Join us on this journey as we dish out the inside scoop on each squad's strengths, weaknesses, players to keep an eye on and what a pass mark might be for each nation.
We have reached our final snapshot, ladies and gentleman - South Korea.
FIFA Women's World Cup Appearances: 3 (2003,2015,2019)
Best performance at a FIFA Women's World Cup: Round of 16 (2015)
Players to Watch
South Korea boasts a wealth of talent in their national team, arguably none more so than former Chelsea midfielder Ji So-yun. Currently playing in the WK League back home, Ji is a living legend in South Korean football, holding 144 caps and a record of 66 goals for the national team.
With experience from two previous World Cups, Ji will provide invaluable guidance as South Korea aims to substantially impact the competition in Australia and New Zealand.
Ji’s long-standing partner in football excellence is Cho So-hyun. Together, they share the record for the most caps in South Korea's history. Cho, a versatile midfielder capable of playing anywhere through the middle, represents Tottenham Hotspur in the FA WSL.
Possessing a profound understanding of tactics, Cho can dismantle defences with her expansive range of passes and will be crucial to the build-up play if South Korea hopes to excel in the tournament.
The team's standout player is Lee Geum-min. The 29-year-old is registered with Manchester City but is currently on loan at fellow FA WSL team Brighton and Hove Albion. Lee is experiencing a career resurgence at The Seagulls, having initially struggled for game time in England with Manchester City.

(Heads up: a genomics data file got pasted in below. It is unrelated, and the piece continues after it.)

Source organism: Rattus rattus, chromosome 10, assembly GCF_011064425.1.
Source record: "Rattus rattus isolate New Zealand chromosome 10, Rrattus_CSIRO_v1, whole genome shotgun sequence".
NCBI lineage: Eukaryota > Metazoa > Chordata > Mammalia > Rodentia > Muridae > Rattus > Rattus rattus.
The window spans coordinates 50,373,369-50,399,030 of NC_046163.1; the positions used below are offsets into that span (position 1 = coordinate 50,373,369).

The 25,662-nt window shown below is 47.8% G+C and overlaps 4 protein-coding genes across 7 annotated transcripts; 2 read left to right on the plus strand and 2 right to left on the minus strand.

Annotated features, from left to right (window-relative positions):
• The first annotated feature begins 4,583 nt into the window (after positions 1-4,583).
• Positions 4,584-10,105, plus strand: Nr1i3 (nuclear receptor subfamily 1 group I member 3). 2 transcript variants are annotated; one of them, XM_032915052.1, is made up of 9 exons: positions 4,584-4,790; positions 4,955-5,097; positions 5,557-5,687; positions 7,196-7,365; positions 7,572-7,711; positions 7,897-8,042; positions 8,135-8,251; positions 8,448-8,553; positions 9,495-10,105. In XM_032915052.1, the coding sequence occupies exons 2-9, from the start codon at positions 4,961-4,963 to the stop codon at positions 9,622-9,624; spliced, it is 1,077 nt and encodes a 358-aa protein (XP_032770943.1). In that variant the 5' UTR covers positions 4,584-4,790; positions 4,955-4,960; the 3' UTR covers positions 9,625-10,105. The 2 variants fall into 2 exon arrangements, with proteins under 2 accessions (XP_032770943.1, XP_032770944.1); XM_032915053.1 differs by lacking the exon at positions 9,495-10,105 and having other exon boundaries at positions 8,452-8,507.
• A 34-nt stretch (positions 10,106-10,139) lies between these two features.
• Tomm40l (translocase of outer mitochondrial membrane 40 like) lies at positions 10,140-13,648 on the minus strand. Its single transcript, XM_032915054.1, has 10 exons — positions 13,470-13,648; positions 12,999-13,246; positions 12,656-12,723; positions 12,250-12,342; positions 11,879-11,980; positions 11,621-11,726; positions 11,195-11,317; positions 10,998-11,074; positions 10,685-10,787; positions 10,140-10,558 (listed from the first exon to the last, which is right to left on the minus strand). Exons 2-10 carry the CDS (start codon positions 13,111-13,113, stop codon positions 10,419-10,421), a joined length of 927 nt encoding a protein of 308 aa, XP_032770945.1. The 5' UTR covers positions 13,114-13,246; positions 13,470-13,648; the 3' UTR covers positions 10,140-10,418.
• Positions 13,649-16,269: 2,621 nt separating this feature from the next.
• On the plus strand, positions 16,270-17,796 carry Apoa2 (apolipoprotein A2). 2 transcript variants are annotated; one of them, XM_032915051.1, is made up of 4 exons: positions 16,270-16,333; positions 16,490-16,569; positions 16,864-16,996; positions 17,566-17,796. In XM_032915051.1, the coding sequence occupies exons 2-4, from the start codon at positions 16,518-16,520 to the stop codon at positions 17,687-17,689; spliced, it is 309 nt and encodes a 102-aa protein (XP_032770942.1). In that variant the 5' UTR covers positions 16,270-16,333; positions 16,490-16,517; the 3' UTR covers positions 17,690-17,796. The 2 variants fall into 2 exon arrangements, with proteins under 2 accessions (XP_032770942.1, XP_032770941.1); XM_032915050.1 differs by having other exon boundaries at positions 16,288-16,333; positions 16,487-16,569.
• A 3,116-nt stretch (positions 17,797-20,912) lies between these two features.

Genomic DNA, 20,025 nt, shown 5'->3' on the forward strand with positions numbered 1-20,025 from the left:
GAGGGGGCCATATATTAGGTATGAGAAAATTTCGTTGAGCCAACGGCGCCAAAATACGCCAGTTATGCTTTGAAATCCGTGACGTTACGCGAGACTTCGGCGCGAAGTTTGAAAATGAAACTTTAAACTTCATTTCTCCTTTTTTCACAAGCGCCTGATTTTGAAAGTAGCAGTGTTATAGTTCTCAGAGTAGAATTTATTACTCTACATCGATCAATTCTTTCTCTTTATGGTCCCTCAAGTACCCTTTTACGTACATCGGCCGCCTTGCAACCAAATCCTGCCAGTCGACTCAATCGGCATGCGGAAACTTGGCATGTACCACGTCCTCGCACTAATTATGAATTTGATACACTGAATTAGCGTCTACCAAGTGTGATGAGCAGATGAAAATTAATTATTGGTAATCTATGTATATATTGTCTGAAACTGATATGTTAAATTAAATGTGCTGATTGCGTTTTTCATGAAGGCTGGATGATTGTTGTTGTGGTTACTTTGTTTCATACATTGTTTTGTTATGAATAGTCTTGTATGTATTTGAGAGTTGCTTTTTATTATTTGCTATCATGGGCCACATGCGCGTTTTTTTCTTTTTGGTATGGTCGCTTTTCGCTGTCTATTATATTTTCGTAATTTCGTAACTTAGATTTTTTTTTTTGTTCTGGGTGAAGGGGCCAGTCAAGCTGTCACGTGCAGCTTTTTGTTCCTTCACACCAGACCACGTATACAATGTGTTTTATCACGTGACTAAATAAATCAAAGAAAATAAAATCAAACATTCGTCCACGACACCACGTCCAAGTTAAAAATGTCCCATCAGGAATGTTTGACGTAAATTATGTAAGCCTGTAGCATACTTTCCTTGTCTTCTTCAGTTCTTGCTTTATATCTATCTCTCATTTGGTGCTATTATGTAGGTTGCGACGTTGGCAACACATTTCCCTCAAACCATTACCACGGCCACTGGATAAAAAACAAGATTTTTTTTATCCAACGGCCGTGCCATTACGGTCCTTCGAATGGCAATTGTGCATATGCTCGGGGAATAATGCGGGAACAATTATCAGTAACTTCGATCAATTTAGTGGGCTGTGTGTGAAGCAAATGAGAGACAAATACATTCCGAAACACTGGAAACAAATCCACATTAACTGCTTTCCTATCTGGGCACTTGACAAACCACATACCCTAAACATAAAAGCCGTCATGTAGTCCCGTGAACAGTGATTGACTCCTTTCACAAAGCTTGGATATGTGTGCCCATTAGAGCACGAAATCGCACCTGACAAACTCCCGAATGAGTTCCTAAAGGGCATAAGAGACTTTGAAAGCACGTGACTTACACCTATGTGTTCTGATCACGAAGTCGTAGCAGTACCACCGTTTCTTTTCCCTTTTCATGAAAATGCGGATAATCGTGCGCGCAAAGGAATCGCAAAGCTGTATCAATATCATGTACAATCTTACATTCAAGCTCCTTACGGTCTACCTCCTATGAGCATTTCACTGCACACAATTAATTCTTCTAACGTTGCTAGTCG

With 80 appearances and 27 goals for the Taegeuk Ladies, Lee will be instrumental if her country hopes to achieve unprecedented success at the 2023 FIFA Women’s World Cup.
South Korea has had a challenging 2023 so far. Apart from two resounding friendly victories over Zambia (5-2 & 5-0), it has been a tough year for the Tigers of Asia (아시아의 호랑이).
They started the year with a disappointing performance in the 2023 Arnold Clark Cup, enduring defeats to England, Belgium, and Germany. The 4-0 loss to England was particularly bruising. However, in their matches against Belgium (1-2) and Italy (1-2), they demonstrated resilience, taking an early lead against Belgium, and succumbing to a 95th-minute equalizer against Italy.
Strengths and Weaknesses
Strengths: Experience. This South Korean team is closely-knit and has been playing together for a significant period. Leveraging this in their opening fixture against Colombia could be the deciding factor between advancing to the knockout phase and an early departure.
Weaknesses: A majority of the South Korean women’s team play domestically, which could leave them unprepared when they face more highly-rated opponents.
Ranked in FIFA’s top 20, South Korea showcases some exceptional talent. The bare minimum expectation for Colin Bell’s squad is to reach the round of 16. Anything short of this will likely signal the end of the popular national team coach's tenure.